There's nothing final about the final frontier. We live in a seemingly infinite universe, full of new things to learn and discover. And for young astronomers just beginning to learn about space, the Hubble Space Telescope is an ideal jumping-off point.
Though the May 2009 visit to Hubble by astronauts aboard the space shuttle Atlantis was the last scheduled servicing mission for the orbiting observatory (which is expected to remain in orbit until at least 2014), the National Aeronautics and Space Administration has already collected galaxies of data from it. In fact, NASA and its partner organizations have created rich Web-based and print classroom resources for educators based on that data.
Hubble, about as big and heavy as a school bus but a lot faster -- it orbits some 350 miles above Earth at 17,500 miles per hour -- is much more than a swiftly careening camera, and it gets much better resolution than earthbound telescopes because there's no terrestrial atmosphere in the way.
According to the Space Telescope Science Institute (STScI), a NASA contractor, Hubble has informed our understanding of the evolution of the universe. It has revealed that the expansion of the universe, triggered by the big bang, has sped up relatively recently. It has boosted our knowledge of and corrected misconceptions about black holes.
And it's an active agent in the hunt for extrasolar planets -- worlds that orbit other stars. To help in that exploratory effort, Hubble recently took the first visible-light photograph of a planet outside our solar system.
Teachers can use the STScI's two Web sites, the public-interest HubbleSite and the education-centric Amazing Space, to infuse their curriculum with cutting-edge data and images. In addition to presenting games and activities for kids, the institute offers professional development in which its scientists and master educators team up to develop workshops for training K-12 teachers to teach about the telescope and about space science in general.
"It's amazing to see what people can do with good learning," says Bonnie Eisenhamer, who oversees the Hubble Space Telescope formal-education program at STScI, located in Baltimore. Eisenhamer has seen a variety of classroom work samples that include poetry about the telescope, Microsoft PowerPoint presentations about how it works, and models of it made from recycled materials.
"When teaching about space, the biggest challenge is presenting the content in a way that makes it real for the students," says Jamie Welebob, a science teacher at the Odyssey School, a learning environment for dyslexic students in Stevenson, Maryland, who has used Amazing Space resources.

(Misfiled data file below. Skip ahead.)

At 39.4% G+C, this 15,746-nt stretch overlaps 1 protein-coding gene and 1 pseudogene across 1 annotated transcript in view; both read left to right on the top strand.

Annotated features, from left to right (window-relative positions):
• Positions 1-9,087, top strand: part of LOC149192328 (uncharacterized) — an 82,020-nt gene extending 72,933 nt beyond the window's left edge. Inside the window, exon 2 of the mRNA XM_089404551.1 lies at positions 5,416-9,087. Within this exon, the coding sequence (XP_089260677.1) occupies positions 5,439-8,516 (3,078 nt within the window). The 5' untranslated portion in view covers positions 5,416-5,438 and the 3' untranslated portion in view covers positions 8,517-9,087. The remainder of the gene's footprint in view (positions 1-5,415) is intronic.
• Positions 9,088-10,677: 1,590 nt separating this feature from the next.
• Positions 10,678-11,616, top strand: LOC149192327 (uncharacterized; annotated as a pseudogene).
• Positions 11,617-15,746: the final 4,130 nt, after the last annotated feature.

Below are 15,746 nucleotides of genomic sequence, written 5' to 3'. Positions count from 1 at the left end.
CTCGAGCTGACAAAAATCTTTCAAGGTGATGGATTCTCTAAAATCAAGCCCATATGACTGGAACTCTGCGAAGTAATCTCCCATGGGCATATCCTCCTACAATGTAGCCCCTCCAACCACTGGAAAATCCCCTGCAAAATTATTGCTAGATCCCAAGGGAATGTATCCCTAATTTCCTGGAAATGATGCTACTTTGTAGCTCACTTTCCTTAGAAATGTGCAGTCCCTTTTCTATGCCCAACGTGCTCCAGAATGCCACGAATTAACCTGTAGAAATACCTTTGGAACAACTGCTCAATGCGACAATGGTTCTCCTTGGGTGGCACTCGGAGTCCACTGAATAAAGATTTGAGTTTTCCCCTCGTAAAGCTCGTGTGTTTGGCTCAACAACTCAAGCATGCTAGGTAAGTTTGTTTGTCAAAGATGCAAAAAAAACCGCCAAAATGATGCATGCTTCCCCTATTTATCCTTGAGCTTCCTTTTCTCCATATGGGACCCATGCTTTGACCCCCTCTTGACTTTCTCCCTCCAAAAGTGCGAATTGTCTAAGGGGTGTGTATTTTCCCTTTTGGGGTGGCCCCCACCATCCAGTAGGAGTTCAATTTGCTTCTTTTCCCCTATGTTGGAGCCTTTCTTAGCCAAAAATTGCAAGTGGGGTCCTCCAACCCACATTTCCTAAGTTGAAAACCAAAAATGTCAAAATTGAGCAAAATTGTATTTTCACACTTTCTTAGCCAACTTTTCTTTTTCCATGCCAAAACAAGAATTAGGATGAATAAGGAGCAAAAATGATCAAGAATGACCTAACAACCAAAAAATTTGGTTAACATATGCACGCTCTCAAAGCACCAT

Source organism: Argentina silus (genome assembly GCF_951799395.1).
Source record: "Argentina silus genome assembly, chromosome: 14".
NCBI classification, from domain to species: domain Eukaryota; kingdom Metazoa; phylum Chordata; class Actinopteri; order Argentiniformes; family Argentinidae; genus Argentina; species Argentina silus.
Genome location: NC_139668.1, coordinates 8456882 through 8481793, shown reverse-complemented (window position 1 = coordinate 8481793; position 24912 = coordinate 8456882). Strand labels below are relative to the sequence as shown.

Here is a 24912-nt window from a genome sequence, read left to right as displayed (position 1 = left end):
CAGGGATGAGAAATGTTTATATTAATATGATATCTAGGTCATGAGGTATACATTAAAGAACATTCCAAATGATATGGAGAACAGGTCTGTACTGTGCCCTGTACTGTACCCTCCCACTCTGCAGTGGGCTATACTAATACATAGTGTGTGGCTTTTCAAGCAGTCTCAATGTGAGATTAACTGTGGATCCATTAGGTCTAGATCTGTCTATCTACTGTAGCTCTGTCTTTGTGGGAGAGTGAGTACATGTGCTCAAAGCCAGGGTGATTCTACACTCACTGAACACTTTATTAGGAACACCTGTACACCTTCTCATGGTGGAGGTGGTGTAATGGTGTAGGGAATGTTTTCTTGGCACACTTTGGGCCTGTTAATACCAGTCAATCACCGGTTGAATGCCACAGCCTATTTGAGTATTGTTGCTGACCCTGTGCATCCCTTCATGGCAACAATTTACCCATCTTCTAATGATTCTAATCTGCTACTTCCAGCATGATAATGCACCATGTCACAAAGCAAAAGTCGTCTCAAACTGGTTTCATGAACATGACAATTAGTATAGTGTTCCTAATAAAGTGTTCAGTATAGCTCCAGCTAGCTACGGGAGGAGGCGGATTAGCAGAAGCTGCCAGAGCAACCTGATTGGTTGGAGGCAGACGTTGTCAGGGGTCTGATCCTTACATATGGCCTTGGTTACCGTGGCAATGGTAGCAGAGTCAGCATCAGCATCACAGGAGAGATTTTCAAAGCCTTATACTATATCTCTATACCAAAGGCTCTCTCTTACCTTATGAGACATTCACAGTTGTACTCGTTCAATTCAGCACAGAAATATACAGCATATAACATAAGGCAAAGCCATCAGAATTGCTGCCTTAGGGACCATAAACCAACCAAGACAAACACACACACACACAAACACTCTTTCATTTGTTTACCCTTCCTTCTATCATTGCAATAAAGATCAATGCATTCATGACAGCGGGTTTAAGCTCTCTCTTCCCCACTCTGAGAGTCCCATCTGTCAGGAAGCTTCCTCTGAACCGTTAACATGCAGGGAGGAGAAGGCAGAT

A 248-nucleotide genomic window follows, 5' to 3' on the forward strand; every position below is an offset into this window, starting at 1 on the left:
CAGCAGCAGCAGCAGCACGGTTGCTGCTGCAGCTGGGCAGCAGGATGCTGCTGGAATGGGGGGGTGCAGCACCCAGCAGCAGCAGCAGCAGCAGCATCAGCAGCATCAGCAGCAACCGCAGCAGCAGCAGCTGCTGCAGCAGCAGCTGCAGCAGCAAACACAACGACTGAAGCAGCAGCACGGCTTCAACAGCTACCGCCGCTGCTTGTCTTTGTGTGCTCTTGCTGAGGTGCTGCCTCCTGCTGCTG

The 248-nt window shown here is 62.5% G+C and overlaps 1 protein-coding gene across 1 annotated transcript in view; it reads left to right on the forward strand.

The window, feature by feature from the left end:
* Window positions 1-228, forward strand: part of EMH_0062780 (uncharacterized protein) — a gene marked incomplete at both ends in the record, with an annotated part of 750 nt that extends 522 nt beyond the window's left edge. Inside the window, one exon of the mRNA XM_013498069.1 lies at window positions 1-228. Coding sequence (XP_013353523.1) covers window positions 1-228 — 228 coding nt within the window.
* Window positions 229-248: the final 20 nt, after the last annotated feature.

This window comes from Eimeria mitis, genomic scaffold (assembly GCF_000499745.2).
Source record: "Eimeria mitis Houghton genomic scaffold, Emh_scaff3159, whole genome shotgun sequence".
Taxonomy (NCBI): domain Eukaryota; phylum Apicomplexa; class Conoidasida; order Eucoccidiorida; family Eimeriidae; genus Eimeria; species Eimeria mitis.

Teacher Jamie Welebob's class created a giant pinwheel collage of stellar images from the Hubble Space Telescope.
Credit: Jamie Welebob
Welebob says her students entered an STScI contest in which they had to decide which direction Hubble should be pointed, make a collage of telescope images showing their choice, and submit a persuasive argument for their choice in written or video form. After completing research projects and holding an election to determine their choice, the students wrote and produced a video and also created a giant pinwheel-shaped collage (see above).
Mary Bishop, who conducts STScI workshops and has taught at Saugerties Junior Senior High School, in Saugerties, New York, for all but two of her 42 years in education, says she uses both HubbleSite and Amazing Space with her eighth- and ninth-grade students. She describes how she uses Amazing Space: "Students start out with several questions to answer from different parts of the site, and then they have about ten minutes to choose one topic or game, go through it, critique it, and submit the final product as an email to me."
Bonnie McClain, an education specialist at NASA's Goddard Space Flight Center, in Greenbelt, Maryland, and colead for the Hubble Education Plan, says the space agency partnered with the National Institute of Aerospace for a pilot project in which university-level engineering students teamed with teenagers to solve a real-life design challenge related to a Hubble servicing mission. Participants gave presentations to NASA officials, and the winning team was treated to a visit to Goddard.
McClain notes that in fall 2009, NASA will release images and data from new instruments installed during the most recent servicing mission. "Hubble now has some 30 times the capability it had before," she adds. An IMAX film about Hubble will open in 2010.
Mark Nichol is a freelance writer, editor, and Web producer, and a former senior producer at Edutopia.